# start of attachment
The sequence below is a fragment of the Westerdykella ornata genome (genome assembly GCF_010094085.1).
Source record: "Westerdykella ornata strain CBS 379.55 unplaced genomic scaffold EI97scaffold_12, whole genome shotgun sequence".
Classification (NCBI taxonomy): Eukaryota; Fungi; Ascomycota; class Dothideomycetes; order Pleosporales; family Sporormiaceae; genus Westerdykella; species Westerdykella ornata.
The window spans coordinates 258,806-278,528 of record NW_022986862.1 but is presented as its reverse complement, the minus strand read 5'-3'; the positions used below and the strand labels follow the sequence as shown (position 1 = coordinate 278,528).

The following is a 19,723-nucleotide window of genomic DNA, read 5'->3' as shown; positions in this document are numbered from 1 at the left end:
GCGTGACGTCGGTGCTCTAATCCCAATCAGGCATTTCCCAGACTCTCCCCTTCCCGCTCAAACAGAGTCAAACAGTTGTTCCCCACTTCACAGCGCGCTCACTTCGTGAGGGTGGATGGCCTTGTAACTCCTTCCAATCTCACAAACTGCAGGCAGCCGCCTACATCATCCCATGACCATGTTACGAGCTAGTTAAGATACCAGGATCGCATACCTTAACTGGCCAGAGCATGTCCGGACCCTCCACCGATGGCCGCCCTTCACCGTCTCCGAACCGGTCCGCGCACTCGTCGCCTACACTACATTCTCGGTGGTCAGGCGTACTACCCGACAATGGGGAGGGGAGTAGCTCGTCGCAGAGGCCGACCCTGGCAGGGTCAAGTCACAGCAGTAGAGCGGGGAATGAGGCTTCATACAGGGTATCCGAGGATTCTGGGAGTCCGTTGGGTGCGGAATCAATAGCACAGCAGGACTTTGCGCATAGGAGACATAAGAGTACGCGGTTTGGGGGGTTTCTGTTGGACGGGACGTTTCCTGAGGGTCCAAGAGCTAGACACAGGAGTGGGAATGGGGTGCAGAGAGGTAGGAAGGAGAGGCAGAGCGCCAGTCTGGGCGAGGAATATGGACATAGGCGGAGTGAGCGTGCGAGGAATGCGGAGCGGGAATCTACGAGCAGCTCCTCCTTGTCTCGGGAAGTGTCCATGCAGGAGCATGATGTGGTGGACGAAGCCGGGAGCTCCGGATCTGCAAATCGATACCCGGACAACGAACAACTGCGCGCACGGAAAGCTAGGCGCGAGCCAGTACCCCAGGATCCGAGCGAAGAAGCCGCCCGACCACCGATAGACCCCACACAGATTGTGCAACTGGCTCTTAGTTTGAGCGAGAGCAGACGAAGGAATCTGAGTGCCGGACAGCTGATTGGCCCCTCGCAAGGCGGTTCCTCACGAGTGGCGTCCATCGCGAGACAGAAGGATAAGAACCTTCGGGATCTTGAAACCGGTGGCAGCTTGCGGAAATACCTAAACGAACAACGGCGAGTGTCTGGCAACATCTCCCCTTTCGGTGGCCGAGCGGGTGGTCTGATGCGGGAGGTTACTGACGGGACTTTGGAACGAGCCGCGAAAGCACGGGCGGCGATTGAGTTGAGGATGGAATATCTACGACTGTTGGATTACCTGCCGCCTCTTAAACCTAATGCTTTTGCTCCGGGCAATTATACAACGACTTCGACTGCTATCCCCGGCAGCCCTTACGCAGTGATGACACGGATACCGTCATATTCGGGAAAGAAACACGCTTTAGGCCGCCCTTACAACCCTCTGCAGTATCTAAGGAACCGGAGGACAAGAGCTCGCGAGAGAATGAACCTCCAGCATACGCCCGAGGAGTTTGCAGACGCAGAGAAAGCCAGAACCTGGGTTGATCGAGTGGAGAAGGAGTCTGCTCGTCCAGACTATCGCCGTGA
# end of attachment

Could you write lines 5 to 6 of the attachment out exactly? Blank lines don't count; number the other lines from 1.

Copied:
The following is a 19,723-nucleotide window of genomic DNA, read 5'->3' as shown; positions in this document are numbered from 1 at the left end:
GCGTGACGTCGGTGCTCTAATCCCAATCAGGCATTTCCCAGACTCTCCCCTTCCCGCTCAAACAGAGTCAAACAGTTGTTCCCCACTTCACAGCGCGCTCACTTCGTGAGGGTGGATGGCCTTGTAACTCCTTCCAATCTCACAAACTGCAGGCAGCCGCCTACATCATCCCATGACCATGTTACGAGCTAGTTAAGATACCAGGATCGCATACCTTAACTGGCCAGAGCATGTCCGGACCCTCCACCGATGGCCGCCCTTCACCGTCTCCGAACCGGTCCGCGCACTCGTCGCCTACACTACATTCTCGGTGGTCAGGCGTACTACCCGACAATGGGGAGGGGAGTAGCTCGTCGCAGAGGCCGACCCTGGCAGGGTCAAGTCACAGCAGTAGAGCGGGGAATGAGGCTTCATACAGGGTATCCGAGGATTCTGGGAGTCCGTTGGGTGCGGAATCAATAGCACAGCAGGACTTTGCGCATAGGAGACATAAGAGTACGCGGTTTGGGGGGTTTCTGTTGGACGGGACGTTTCCTGAGGGTCCAAGAGCTAGACACAGGAGTGGGAATGGGGTGCAGAGAGGTAGGAAGGAGAGGCAGAGCGCCAGTCTGGGCGAGGAATATGGACATAGGCGGAGTGAGCGTGCGAGGAATGCGGAGCGGGAATCTACGAGCAGCTCCTCCTTGTCTCGGGAAGTGTCCATGCAGGAGCATGATGTGGTGGACGAAGCCGGGAGCTCCGGATCTGCAAATCGATACCCGGACAACGAACAACTGCGCGCACGGAAAGCTAGGCGCGAGCCAGTACCCCAGGATCCGAGCGAAGAAGCCGCCCGACCACCGATAGACCCCACACAGATTGTGCAACTGGCTCTTAGTTTGAGCGAGAGCAGACGAAGGAATCTGAGTGCCGGACAGCTGATTGGCCCCTCGCAAGGCGGTTCCTCACGAGTGGCGTCCATCGCGAGACAGAAGGATAAGAACCTTCGGGATCTTGAAACCGGTGGCAGCTTGCGGAAATACCTAAACGAACAACGGCGAGTGTCTGGCAACATCTCCCCTTTCGGTGGCCGAGCGGGTGGTCTGATGCGGGAGGTTACTGACGGGACTTTGGAACGAGCCGCGAAAGCACGGGCGGCGATTGAGTTGAGGATGGAATATCTACGACTGTTGGATTACCTGCCGCCTCTTAAACCTAATGCTTTTGCTCCGGGCAATTATACAACGACTTCGACTGCTATCCCCGGCAGCCCTTACGCAGTGATGACACGGATACCGTCATATTCGGGAAAGAAACACGCTTTAGGCCGCCCTTACAACCCTCTGCAGTATCTAAGGAACCGGAGGACAAGAGCTCGCGAGAGAATGAACCTCCAGCATACGCCCGAGGAGTTTGCAGACGCAGAGAAAGCCAGAACCTGGGTTGATCGAGTGGAGAAGGAGTCTGCTCGTCCAGACTATCGCCGTGA